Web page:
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Iowa Waives Appeal of $2.2 million Verdict In Favor of Settlement

Jackson Lewis P.C. • October 19, 2017
On August 24, 2017 we reported that former communications director for the Iowa Senate Republican Caucus, Kristen Anderson, was awarded $2.2 million in damages by a jury that found Anderson had been fired in retaliation for complaining about sexual harassment and a hostile work environment.

Top Five Labor Law Developments for September 2017

Jackson Lewis P.C. • October 19, 2017
An employer violated the National Labor Relations Act when it discharged an employee who protested an unlawful confidentiality policy, even though the employee protested without the involvement of any coworkers, the U.S. Court of Appeals for the Second Circuit has held.

Are Your Compliance Training Efforts Keeping Pace With Industry Standards?

Littler Mendelson, P.C. • October 19, 2017
As 2017 winds down, and the window closes to complete any mandatory training, Kevin O’Neill, Senior Director of Littler Learning Group, chats with Dawn McKenney-Maxwell of Littler’s Knowledge Management team about employer training initiatives. Kevin identifies hot topics – social media and bystander training, for example – and reviews employer anti-harassment training duties, particularly in California. Kevin discusses how training approaches continue to evolve and how employers can embrace new trends and technology to make employee training more effective.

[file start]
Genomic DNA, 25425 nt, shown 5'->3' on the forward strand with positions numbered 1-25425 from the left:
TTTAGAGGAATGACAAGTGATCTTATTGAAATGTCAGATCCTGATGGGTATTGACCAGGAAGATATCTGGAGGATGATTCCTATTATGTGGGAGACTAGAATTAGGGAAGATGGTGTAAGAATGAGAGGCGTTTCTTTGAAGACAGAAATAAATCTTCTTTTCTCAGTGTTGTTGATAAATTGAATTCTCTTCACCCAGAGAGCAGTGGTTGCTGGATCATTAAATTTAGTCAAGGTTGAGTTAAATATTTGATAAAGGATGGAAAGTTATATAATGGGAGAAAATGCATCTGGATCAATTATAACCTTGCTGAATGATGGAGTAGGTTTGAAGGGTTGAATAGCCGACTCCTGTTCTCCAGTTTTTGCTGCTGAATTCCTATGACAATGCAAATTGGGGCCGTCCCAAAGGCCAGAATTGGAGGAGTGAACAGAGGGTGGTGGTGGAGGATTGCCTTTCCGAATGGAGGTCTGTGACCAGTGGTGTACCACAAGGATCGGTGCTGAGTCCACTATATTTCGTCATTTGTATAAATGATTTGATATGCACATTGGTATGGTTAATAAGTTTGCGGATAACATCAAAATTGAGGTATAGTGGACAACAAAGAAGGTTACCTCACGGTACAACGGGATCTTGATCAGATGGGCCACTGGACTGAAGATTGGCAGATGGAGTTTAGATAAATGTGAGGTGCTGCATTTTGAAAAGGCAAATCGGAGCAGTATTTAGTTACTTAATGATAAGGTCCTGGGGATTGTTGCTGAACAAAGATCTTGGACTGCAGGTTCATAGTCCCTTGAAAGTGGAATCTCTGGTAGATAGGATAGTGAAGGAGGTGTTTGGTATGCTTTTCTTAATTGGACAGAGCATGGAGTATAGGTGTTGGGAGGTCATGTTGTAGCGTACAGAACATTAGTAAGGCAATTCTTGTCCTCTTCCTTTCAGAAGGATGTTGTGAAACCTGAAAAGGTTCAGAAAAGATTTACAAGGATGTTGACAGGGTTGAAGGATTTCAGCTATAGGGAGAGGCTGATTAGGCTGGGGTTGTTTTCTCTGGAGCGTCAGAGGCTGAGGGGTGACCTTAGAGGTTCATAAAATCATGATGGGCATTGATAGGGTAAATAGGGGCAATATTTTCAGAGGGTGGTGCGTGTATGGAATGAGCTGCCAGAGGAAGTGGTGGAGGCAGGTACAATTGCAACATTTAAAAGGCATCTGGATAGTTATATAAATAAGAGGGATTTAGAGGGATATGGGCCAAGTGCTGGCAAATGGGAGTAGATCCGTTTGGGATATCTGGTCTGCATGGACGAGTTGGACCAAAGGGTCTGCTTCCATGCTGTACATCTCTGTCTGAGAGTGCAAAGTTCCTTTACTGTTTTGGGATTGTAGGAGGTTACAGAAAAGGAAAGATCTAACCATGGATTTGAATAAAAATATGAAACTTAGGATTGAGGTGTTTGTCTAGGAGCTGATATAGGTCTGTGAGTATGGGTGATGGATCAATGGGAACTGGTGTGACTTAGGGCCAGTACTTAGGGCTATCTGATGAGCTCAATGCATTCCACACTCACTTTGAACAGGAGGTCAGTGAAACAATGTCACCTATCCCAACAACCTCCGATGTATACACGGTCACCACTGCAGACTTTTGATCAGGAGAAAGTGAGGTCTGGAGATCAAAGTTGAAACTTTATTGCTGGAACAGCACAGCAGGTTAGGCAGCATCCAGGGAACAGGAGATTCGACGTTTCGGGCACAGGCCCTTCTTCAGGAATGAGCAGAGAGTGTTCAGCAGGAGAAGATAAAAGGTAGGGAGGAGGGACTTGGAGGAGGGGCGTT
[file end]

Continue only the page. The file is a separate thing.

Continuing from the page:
Getting Ahead of the Curve: How the Use of AI in HR Benefits Employers and Candidates

Littler Mendelson, P.C. • October 19, 2017
Dr. Zev Eigen, Global Director of Data Analytics with Littler, hosts Athena Karp, CEO and founder of HiredScore, for this next installment of the Big Data Initiative Podcast series.

When You Don't Train Your Managers About the FMLA, You're Begging for This Kind of Smackdown

Franczek Radelet P.C • October 19, 2017
When a manager learns that one of his employees is in the hospital for several days, that’s almost always enough information for the employer to have an inkling that the employee may need FMLA leave.

Are You Doing Enough to Protect Your Company's Secrets?

Fisher Phillips • October 19, 2017
A decade ago, I litigated a trade secret/unfair competition dispute between two large plastics manufacturers. The Plaintiff was based in southwest Florida, the Defendant in southern Alabama. The factual dispute is interesting, though not necessarily particularly pertinent to the subject I want to address in this post.

The Future is Freelance

Fisher Phillips • October 19, 2017
Yesterday, Upwork and the Freelancers Union published the results of Freelancing in America: 2017, a comprehensive annual measure of the U.S. independent workforce. The report’s findings are wide-ranging, from the number of people who freelance (57.3 million), to the annual contribution of freelance earnings to the economy ($1.4 trillion), to the generation with the highest percentage of freelance workers (no surprise: Millennials at 47%).

What Behavioral Psychology Has to Do With Union Avoidance: Reflections From a Labor Lawyer

Ogletree Deakins • October 19, 2017